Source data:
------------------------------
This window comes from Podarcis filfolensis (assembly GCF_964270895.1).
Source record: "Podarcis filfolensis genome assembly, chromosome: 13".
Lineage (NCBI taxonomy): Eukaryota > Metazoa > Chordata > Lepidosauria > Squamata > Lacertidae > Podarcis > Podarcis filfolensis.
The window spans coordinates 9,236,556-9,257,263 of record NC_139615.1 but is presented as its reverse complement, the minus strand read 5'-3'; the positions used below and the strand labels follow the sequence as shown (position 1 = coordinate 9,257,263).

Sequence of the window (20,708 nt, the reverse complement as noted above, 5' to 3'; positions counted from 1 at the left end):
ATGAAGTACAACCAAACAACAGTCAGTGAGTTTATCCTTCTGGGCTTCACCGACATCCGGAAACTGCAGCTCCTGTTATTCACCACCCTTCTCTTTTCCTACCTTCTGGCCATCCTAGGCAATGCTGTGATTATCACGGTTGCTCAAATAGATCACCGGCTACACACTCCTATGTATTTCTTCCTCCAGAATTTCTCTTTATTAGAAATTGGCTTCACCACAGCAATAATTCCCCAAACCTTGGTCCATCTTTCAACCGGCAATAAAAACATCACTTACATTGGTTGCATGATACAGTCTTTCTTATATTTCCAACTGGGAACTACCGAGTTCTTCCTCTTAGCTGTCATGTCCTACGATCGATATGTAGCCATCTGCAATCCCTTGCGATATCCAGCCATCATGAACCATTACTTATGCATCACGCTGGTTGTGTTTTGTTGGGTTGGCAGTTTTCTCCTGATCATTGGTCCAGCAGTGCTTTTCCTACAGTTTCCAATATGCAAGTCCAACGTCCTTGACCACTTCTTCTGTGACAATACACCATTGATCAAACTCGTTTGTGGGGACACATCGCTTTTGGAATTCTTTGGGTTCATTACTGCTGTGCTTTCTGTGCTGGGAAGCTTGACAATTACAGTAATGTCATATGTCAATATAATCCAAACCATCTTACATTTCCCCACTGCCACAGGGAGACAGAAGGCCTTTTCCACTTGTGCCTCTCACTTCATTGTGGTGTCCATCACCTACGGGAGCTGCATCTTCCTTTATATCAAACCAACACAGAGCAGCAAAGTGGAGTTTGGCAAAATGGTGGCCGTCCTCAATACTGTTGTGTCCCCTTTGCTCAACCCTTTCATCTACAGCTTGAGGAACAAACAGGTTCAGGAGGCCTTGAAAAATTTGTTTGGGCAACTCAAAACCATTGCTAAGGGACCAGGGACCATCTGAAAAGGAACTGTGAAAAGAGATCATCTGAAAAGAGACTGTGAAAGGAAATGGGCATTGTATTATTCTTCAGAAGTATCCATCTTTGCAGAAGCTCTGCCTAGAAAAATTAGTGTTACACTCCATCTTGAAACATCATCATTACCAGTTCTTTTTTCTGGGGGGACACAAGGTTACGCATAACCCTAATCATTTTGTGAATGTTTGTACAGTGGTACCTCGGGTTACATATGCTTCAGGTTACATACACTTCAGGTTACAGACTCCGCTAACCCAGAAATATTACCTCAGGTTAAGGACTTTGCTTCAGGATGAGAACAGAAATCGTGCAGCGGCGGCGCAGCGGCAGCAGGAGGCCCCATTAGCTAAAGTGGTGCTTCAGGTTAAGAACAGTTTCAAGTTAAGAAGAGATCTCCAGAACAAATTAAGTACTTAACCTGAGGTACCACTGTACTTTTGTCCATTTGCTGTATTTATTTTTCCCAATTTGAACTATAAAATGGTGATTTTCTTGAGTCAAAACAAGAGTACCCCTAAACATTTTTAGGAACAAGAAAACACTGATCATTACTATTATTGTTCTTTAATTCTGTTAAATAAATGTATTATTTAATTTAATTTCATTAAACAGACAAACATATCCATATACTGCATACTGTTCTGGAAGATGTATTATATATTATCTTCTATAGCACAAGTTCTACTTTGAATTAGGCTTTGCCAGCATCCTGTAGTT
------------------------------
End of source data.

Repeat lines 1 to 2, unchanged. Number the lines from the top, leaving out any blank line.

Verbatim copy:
This window comes from Podarcis filfolensis (assembly GCF_964270895.1).
Source record: "Podarcis filfolensis genome assembly, chromosome: 13".